The San are an indigenous people who live in Southern African nations. DNA testing has shown that they are direct descendants of the first Homo sapiens, and have lived in the region for around 20,000 years.
In Botswana the San are known as the Basarwa, and their culture is under threat from encroaching modernity and the advent of technology.
Bihela Sekere, who used to work at the Botswana High Commission in London, is aiding efforts to boost the indigenous culture of his people. He grew up in the Central Kalahari Game Reserve, the second largest of its kind in the world, hunting as his father had done before him. But in 1997 the government began relocating Basawra populations.
Today many Basarwa can be found in resettlement villages, where some struggle to pass on their traditions to the following generation. Sekele says that as children sent to school learn other languages, like English, there's a threat to their native tongue.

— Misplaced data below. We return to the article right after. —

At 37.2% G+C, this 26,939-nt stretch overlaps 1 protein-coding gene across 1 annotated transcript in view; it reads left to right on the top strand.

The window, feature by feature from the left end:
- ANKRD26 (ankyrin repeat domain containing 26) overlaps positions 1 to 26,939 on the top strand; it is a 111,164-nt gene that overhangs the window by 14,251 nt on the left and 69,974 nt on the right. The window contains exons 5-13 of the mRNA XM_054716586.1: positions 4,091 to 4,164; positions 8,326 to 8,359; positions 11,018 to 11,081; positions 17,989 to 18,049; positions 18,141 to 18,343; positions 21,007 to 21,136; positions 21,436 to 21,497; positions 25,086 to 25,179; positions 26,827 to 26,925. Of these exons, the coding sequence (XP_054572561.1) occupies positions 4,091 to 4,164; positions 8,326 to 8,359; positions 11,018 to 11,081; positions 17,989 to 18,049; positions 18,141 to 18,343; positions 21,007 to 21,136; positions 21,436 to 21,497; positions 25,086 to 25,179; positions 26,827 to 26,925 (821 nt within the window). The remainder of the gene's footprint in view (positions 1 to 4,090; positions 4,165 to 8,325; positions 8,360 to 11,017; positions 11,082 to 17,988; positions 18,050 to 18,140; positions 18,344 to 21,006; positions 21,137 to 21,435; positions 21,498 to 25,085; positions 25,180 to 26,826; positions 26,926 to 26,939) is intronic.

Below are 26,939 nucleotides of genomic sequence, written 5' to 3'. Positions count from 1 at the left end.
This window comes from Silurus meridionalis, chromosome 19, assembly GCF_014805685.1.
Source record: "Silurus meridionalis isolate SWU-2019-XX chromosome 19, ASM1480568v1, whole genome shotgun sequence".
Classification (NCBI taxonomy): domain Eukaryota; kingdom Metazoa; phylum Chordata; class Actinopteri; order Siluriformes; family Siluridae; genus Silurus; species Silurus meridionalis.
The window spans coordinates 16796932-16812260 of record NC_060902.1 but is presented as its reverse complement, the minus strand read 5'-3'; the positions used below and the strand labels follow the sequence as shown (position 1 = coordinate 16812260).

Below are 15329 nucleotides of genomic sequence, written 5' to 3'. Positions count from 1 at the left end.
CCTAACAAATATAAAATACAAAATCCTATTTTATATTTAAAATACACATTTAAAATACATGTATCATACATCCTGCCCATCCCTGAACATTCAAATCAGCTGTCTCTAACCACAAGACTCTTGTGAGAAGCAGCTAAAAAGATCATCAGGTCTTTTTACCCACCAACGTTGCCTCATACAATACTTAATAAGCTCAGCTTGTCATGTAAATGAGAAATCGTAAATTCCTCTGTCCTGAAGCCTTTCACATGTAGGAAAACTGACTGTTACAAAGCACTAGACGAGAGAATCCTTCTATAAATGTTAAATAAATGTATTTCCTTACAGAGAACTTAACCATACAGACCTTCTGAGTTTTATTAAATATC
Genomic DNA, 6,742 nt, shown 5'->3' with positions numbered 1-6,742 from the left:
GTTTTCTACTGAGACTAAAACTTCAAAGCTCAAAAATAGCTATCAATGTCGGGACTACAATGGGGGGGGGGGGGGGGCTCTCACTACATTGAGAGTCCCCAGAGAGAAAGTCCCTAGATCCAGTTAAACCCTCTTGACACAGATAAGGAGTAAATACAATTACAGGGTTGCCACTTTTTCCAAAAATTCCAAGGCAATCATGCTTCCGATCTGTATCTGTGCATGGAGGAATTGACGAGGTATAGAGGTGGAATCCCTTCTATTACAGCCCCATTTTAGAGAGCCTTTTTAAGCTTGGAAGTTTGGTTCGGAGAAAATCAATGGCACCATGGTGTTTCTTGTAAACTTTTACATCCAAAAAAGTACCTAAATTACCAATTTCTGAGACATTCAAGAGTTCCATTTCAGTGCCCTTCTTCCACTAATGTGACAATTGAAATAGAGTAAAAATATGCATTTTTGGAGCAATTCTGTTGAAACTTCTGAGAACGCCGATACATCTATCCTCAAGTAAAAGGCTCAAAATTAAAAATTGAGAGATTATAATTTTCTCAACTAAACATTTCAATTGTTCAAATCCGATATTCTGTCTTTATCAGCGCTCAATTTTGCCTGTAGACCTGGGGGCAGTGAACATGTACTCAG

A strong oral tradition is being maintained by village storytellers, who gather children around and retread ancient fables for the benefit of the next generation.
When it comes to Basarwa art, Tsodilo Hills is like an outdoor museum. Some 4,500 rock paintings dating back to the Stone Age can be explored with the help of local guides.
The caves have become a tourist destination. Aside from the pictures, it is a place of legend too. Guide Xontae retells the story of 'The Origin of Man,' a place within the formations where God first taught humans how to reproduce.
Another way indigenous heritage is being preserved is through the Kuru Art Project, which provides Basarwa people with materials to create original pieces of work while connecting to their roots.
Many of the works depict scenes from the Basarwa's hunter-gatherer lifestyle of years past, and the fruits of the project have sold around the world.